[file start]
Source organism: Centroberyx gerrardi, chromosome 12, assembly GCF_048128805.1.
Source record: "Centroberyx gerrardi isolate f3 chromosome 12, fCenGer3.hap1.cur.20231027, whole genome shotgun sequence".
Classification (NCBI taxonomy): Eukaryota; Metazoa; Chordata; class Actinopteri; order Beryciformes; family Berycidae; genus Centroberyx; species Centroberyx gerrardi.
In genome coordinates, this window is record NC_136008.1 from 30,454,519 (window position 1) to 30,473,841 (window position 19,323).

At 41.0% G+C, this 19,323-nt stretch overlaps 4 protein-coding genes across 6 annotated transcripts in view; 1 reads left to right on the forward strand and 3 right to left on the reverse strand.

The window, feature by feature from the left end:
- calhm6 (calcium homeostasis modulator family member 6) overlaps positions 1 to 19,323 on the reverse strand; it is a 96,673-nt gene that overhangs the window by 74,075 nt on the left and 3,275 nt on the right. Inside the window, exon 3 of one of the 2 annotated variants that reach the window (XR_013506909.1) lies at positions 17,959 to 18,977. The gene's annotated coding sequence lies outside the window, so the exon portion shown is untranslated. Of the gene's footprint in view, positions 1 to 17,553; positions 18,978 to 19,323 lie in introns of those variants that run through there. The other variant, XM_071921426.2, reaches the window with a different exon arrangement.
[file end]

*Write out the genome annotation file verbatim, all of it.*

Source organism: Centroberyx gerrardi, chromosome 12, assembly GCF_048128805.1.
Source record: "Centroberyx gerrardi isolate f3 chromosome 12, fCenGer3.hap1.cur.20231027, whole genome shotgun sequence".
Classification (NCBI taxonomy): Eukaryota; Metazoa; Chordata; class Actinopteri; order Beryciformes; family Berycidae; genus Centroberyx; species Centroberyx gerrardi.
In genome coordinates, this window is record NC_136008.1 from 30,454,519 (window position 1) to 30,473,841 (window position 19,323).

At 41.0% G+C, this 19,323-nt stretch overlaps 4 protein-coding genes across 6 annotated transcripts in view; 1 reads left to right on the forward strand and 3 right to left on the reverse strand.

The window, feature by feature from the left end:
- calhm6 (calcium homeostasis modulator family member 6) overlaps positions 1 to 19,323 on the reverse strand; it is a 96,673-nt gene that overhangs the window by 74,075 nt on the left and 3,275 nt on the right. Inside the window, exon 3 of one of the 2 annotated variants that reach the window (XR_013506909.1) lies at positions 17,959 to 18,977. The gene's annotated coding sequence lies outside the window, so the exon portion shown is untranslated. Of the gene's footprint in view, positions 1 to 17,553; positions 18,978 to 19,323 lie in introns of those variants that run through there. The other variant, XM_071921426.2, reaches the window with a different exon arrangement.